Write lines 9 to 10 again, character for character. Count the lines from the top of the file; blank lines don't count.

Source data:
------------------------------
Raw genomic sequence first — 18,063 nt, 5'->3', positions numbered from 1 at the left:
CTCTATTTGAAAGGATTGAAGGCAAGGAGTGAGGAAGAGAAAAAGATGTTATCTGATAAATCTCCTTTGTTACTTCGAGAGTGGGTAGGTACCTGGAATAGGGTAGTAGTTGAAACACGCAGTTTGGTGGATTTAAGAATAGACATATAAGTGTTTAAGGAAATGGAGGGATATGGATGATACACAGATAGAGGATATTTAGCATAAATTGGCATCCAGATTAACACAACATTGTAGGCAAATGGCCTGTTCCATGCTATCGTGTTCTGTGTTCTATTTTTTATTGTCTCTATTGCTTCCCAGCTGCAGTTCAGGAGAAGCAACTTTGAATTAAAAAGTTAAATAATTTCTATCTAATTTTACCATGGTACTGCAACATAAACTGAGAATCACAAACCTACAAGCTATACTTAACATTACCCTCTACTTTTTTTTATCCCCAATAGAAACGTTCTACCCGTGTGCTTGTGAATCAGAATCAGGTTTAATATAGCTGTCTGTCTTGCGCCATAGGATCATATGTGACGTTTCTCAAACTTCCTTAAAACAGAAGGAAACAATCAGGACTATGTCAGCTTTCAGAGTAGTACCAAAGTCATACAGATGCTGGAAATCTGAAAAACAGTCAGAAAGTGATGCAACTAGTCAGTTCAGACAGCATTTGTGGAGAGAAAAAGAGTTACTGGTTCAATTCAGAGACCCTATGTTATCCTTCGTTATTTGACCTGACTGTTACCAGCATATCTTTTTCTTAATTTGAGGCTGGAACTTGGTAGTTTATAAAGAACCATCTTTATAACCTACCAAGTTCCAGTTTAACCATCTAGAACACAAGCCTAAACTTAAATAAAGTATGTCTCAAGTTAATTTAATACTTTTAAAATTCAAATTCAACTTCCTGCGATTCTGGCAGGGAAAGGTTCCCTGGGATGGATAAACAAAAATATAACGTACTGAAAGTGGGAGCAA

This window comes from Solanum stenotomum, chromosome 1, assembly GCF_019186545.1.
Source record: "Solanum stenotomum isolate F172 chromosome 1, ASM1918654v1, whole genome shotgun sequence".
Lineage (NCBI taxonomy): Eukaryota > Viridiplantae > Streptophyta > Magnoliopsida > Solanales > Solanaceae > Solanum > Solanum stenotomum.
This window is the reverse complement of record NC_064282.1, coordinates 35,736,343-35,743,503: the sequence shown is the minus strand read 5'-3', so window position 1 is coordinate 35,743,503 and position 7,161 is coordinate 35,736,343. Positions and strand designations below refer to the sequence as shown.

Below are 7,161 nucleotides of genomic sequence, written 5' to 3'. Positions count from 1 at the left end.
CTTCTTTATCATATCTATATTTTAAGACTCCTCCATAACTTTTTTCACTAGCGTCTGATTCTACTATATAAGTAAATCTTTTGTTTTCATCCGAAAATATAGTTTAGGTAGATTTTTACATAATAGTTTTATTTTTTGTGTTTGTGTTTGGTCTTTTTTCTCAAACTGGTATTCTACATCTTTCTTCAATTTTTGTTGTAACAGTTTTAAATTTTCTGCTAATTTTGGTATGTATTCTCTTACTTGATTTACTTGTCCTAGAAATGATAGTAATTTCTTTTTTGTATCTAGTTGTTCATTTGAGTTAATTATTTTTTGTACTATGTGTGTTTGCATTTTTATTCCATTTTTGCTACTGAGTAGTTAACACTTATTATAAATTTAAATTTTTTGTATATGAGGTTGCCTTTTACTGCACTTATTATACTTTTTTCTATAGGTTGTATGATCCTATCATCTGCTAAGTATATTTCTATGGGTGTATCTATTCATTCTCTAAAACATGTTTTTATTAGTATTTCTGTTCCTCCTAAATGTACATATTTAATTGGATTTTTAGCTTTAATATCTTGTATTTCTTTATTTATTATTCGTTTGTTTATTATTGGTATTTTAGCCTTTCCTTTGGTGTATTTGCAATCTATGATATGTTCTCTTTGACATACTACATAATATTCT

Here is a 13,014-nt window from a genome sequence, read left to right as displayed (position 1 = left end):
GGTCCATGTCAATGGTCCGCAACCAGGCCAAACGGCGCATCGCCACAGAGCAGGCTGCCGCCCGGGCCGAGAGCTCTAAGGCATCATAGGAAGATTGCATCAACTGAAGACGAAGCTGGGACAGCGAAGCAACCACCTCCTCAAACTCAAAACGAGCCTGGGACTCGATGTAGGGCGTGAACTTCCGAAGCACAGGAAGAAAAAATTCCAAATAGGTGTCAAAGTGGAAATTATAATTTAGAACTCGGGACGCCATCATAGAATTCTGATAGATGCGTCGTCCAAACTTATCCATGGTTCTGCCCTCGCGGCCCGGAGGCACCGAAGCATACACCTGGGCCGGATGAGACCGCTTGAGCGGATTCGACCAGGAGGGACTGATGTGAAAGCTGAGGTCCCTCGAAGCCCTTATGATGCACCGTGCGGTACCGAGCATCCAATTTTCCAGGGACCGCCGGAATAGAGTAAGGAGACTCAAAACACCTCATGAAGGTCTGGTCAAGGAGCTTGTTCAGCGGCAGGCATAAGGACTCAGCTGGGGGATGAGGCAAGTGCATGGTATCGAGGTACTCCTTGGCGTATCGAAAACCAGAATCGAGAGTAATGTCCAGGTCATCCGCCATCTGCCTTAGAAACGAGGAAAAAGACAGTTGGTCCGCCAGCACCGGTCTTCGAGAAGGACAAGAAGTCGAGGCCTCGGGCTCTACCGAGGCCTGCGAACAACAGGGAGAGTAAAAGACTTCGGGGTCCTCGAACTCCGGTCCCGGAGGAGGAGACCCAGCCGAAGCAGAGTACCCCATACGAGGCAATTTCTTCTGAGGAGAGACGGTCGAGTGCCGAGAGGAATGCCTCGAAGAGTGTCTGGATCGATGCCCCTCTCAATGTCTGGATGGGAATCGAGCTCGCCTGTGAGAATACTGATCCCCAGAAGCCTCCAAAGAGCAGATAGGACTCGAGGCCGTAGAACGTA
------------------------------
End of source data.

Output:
Here is a 13,014-nt window from a genome sequence, read left to right as displayed (position 1 = left end):
GGTCCATGTCAATGGTCCGCAACCAGGCCAAACGGCGCATCGCCACAGAGCAGGCTGCCGCCCGGGCCGAGAGCTCTAAGGCATCATAGGAAGATTGCATCAACTGAAGACGAAGCTGGGACAGCGAAGCAACCACCTCCTCAAACTCAAAACGAGCCTGGGACTCGATGTAGGGCGTGAACTTCCGAAGCACAGGAAGAAAAAATTCCAAATAGGTGTCAAAGTGGAAATTATAATTTAGAACTCGGGACGCCATCATAGAATTCTGATAGATGCGTCGTCCAAACTTATCCATGGTTCTGCCCTCGCGGCCCGGAGGCACCGAAGCATACACCTGGGCCGGATGAGACCGCTTGAGCGGATTCGACCAGGAGGGACTGATGTGAAAGCTGAGGTCCCTCGAAGCCCTTATGATGCACCGTGCGGTACCGAGCATCCAATTTTCCAGGGACCGCCGGAATAGAGTAAGGAGACTCAAAACACCTCATGAAGGTCTGGTCAAGGAGCTTGTTCAGCGGCAGGCATAAGGACTCAGCTGGGGGATGAGGCAAGTGCATGGTATCGAGGTACTCCTTGGCGTATCGAAAACCAGAATCGAGAGTAATGTCCAGGTCATCCGCCATCTGCCTTAGAAACGAGGAAAAAGACAGTTGGTCCGCCAGCACCGGTCTTCGAGAAGGACAAGAAGTCGAGGCCTCGGGCTCTACCGAGGCCTGCGAACAACAGGGAGAGTAAAAGACTTCGGGGTCCTCGAACTCCGGTCCCGGAGGAGGAGACCCAGCCGAAGCAGAGTACCCCATACGAGGCAATTTCTTCTGAGGAGAGACGGTCGAGTGCCGAGAGGAATGCCTCGAAGAGTGTCTGGATCGATGCCCCTCTCAATGTCTGGATGGGAATCGAGCTCGCCTGTGAGAATACTGATCCCCAGAAGCCTCCAAAGAGCAGATAGGACTCGAGGCCGTAGAACGTA